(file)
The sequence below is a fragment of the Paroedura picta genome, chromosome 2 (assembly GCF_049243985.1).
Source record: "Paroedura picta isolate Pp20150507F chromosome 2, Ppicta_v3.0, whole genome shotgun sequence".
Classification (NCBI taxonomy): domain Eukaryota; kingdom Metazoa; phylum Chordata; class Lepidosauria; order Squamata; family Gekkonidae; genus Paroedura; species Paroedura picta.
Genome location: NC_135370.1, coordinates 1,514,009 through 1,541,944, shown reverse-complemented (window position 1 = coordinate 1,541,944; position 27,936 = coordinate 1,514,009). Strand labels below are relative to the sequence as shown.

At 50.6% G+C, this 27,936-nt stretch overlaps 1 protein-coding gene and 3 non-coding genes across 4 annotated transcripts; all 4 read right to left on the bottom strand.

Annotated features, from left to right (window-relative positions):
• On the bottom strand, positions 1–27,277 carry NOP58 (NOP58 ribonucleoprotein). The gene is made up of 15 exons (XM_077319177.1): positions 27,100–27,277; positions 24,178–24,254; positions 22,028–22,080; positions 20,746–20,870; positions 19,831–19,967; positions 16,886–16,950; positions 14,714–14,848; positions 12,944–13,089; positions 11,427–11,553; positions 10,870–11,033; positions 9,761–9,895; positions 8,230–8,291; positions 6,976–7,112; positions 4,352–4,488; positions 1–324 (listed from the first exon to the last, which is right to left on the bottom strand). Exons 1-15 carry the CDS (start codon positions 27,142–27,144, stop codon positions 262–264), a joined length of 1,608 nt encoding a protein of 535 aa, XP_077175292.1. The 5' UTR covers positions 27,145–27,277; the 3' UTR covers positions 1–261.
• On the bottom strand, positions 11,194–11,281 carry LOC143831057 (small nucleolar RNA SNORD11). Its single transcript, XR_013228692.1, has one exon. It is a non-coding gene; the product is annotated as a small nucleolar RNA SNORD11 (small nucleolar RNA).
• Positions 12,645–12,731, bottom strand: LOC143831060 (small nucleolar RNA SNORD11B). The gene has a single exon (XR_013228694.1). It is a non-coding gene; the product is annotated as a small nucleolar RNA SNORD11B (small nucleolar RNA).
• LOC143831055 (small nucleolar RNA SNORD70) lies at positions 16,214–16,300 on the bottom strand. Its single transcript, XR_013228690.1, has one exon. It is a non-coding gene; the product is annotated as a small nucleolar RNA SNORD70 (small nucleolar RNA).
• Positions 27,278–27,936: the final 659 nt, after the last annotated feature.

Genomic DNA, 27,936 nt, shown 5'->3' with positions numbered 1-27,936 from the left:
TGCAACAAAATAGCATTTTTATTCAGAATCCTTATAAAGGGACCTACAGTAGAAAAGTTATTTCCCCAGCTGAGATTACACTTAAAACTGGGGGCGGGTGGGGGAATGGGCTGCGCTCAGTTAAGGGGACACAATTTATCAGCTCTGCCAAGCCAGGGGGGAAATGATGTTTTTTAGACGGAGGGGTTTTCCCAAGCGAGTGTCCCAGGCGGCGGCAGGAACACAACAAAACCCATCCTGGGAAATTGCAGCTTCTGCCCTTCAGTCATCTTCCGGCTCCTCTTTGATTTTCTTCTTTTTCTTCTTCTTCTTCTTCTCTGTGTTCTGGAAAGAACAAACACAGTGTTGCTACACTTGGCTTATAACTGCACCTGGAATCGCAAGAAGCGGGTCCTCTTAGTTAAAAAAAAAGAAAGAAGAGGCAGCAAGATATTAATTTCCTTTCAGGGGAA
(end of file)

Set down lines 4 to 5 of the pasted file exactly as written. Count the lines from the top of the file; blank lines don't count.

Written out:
Genome location: NC_135370.1, coordinates 1,514,009 through 1,541,944, shown reverse-complemented (window position 1 = coordinate 1,541,944; position 27,936 = coordinate 1,514,009). Strand labels below are relative to the sequence as shown.

At 50.6% G+C, this 27,936-nt stretch overlaps 1 protein-coding gene and 3 non-coding genes across 4 annotated transcripts; all 4 read right to left on the bottom strand.